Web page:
Following my dark fantasy period, there was a time in the 90’s where I couldn’t get enough of funny fantasy and science fiction.  Spider Robinson’s Callahan series is set in a bar where the regulars include a talking dog, a time traveler, and alien life forms; many puns and shenanigans ensue.  Several of Robinson’s books are available from BCCLS Libraries.  John DeChancie’s Castle Perilous series features a castle with thousands of doors, each of which opens onto another dimension; those who enter often receive surprising magical abilities.  Alan Dean Foster’s Spellsinger series features a student who is pulled into a world where animals talk and behave like humans, and the protagonist gains the power of using music to cast spells.  Books in these series are all available from Hoopla as eBooks or digital audiobooks.

28. Connie Willis’s Bellwether


You may remember my post about Connie Willis’s terrific books about time travel; our book discussion group even read Doomsday Book one month. The book of hers I first picked up my freshman year of college when it came out was Bellwether which looks at a group of scientist who are attempting to study what causes and how to create a fads. Looking back on it now Bellwether seems predictive of the current fad of viral marketing and social media influencers, though at the time I just fell in love with the funny, quirky book.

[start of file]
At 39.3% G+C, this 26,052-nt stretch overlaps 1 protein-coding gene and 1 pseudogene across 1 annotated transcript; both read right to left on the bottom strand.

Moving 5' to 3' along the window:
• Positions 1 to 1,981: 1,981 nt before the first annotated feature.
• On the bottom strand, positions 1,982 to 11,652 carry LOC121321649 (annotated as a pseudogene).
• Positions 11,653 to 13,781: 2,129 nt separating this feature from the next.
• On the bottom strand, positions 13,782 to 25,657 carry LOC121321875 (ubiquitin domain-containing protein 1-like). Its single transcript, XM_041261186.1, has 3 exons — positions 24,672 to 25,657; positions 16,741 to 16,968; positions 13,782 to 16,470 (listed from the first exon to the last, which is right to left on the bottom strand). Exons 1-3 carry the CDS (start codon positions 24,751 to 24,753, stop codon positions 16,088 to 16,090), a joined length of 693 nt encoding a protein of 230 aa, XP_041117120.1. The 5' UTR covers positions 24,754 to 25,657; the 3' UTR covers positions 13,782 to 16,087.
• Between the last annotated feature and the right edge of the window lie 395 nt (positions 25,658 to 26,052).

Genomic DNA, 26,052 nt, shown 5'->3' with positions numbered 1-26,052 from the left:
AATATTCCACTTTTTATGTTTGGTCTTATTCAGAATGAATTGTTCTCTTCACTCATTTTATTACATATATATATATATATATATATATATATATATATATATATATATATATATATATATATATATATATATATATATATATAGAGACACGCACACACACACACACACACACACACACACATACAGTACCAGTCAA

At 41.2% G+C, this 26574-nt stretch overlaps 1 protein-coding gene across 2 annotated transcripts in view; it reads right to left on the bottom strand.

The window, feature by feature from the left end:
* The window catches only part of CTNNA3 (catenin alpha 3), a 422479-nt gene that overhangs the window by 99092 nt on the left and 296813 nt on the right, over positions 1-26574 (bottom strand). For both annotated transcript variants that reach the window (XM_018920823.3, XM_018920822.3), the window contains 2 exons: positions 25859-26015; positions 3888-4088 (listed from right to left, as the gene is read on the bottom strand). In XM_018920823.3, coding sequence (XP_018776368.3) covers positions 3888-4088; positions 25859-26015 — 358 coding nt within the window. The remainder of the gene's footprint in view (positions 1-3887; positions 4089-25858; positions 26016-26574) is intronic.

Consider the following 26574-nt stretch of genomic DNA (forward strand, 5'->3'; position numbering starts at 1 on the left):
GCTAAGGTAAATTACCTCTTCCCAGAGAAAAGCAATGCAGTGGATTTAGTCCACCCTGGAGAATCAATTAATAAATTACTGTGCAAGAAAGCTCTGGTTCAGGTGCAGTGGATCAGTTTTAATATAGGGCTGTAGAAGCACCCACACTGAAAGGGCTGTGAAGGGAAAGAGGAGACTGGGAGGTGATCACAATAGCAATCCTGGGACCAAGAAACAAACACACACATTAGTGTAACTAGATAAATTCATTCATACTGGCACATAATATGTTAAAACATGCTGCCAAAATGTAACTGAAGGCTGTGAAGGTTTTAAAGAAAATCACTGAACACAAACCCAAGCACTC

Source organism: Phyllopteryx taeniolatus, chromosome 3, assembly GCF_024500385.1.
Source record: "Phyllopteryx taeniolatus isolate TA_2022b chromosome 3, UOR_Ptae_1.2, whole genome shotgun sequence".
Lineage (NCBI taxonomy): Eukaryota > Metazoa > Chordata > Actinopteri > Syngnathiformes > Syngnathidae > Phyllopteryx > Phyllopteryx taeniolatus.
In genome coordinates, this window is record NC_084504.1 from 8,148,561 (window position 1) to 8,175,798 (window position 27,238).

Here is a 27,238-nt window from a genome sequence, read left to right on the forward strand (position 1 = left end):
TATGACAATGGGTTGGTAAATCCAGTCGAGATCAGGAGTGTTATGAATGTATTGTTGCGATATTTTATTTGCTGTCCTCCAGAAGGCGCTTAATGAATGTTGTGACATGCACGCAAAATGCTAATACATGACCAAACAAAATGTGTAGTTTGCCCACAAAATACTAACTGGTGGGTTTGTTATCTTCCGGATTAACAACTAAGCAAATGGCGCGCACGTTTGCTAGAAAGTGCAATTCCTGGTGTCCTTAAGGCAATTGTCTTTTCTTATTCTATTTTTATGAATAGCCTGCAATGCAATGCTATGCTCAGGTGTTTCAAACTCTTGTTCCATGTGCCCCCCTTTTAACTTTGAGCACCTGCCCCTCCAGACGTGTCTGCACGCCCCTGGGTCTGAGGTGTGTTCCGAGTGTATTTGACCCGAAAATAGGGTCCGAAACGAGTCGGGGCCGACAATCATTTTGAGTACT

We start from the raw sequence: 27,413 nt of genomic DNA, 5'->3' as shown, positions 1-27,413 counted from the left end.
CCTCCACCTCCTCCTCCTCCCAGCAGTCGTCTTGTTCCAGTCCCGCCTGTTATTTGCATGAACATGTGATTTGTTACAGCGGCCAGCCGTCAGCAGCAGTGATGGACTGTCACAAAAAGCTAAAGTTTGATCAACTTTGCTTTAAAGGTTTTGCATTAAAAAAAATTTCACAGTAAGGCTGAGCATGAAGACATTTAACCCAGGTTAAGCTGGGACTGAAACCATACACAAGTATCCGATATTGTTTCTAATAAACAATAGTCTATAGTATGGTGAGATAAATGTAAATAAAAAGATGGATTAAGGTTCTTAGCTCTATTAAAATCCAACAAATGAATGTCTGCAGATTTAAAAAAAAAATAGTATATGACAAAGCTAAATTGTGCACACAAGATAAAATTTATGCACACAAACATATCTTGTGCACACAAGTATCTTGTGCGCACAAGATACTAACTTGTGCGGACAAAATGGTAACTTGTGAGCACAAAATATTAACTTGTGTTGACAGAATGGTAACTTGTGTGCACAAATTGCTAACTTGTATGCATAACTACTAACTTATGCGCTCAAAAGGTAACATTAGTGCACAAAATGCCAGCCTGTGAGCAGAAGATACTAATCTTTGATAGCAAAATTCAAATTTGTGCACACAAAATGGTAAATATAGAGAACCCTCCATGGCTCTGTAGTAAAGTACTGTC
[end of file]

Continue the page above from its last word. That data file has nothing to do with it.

29. Alice Hoffman’s Practical Magic


I have written previously about my love of my Alice Hoffman’s magical fantasies which feature bold female heroines either in historical or contemporary settings. My first and still one of my favorites is her novel Practical Magic. It is definitely worth rereading since she just published in 2017 a prequel The Rules of Magic, where she writes about an earlier generation of the Owens family: Franny, Jet, and Vincent, set in the 1960’s.

30. Margaret Atwood’s The Handmaid’s Tale


Speaking of Dystopian works, The Handmaid’s Tale was shocking and thought provoking to me when I read it as a college freshman. The story has gotten a renewed buzz with its adaptation as a streaming series. I also enjoyed Atwood’s other fiction and poetry.  I got to see her at a reading/Q&A when I was in graduate school at a Non-for-Profit Theater in Brookline, MA, which for a book nerd was practically a holy experience at the time.

-Written by Aimee Harris, Head of Reference

Historical Fantasies with Feisty Heroines by David D. Levine and R.S. Belcher

24 Jan

I’m always a fan of Gaslight Fantasies, Steampunk, and other forms of retro futurism.  Recently I enjoyed two very different takes on the female adventurer/pirate that I hope you want to check out too.  All are available from the Hoboken Public Library and other BCCLS libraries.